The presence of my two cats, which now roam outdoors has had a negative impact on the birds and mice but the hedgehogs are not at all bothered. They are an object of fascination for the cats but nothing more.
And there is still a lot of activity in the garden. When I started capturing them on the trail cameras a couple of years ago it was really uncommon for me to see more than one hedgehog, but now it is typical for me to see 2 or 3 most nights. I took this video a few nights ago.
There was a peak of activity in Spring just after the end of hibernation and I thought that it may reduce as the year continued, but it seems not. It is worth saying that the weather this summer is much cooler and wetter than the norm, which is perhaps this is more conducive for the hedgehogs than heat wave conditions. Unfortunately I’ve only been making detailed records since September 2020, not even 12 months, so nowhere near enough data to have a view on such seasonal/annual variations. Pure conjecture on my part.
The numbers of hedgehogs in the garden is more likely due to the fact that over the last year I have been putting food out more regularly in a specialised hedgehog feeding station. I think the correlation between activity and presence of food is pretty direct, so if you want to see hedgehogs, the number one thing to do is leave out food.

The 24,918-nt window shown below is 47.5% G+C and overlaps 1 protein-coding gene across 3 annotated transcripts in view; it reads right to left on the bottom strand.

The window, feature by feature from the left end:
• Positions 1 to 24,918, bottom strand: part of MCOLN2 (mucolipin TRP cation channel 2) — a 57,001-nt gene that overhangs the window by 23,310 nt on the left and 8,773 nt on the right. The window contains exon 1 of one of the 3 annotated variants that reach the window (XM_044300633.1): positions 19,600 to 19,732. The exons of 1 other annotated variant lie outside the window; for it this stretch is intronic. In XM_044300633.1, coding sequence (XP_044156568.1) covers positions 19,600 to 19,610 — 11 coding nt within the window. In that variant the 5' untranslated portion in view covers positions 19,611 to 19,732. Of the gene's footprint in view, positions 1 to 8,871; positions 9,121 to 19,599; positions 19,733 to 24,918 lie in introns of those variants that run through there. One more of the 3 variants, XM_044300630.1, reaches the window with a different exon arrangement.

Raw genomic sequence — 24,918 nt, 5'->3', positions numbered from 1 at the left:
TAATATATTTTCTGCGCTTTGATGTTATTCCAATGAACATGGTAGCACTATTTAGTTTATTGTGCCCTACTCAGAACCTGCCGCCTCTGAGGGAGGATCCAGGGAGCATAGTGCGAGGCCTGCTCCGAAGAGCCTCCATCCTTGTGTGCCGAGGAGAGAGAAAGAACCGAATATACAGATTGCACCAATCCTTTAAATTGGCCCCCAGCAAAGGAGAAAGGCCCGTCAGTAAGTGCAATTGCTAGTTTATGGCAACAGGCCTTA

Behaviour wise I’ve seen a couple of interesting things. Firstly some typical aggressive attitudes, which I think is more likely to occur between two males. Here it is a little comical as the aggressor misses the target, I guess it is dark.
I’ve also seen courtship behaviour where a Male circles the Female. I had a fantastic example of this last night which lasted in total for 2 hours. It must have been exhausting for both hogs, a short snippet is show below.
I’ve seen this before but never for so long on Camera. It shows that the Male was quite keen to mate and the Female was equally determined to resist. It’s possible that in the end there was a mating, discretely done off camera, but I’ve read that only around 7% of such courtships end with a mating. Obviously the norm is one of disappointment.
It is not impossible this late in the year for a female to become pregnant but the survival rate of late litters is extremely low. The hoglets would be coming out of the nest only some weeks before hibernation normally starts, also when the weather begins to get colder, and they would typically not be big or strong enough to survive.
I would recommend that these hedgehogs save their energy for next Spring.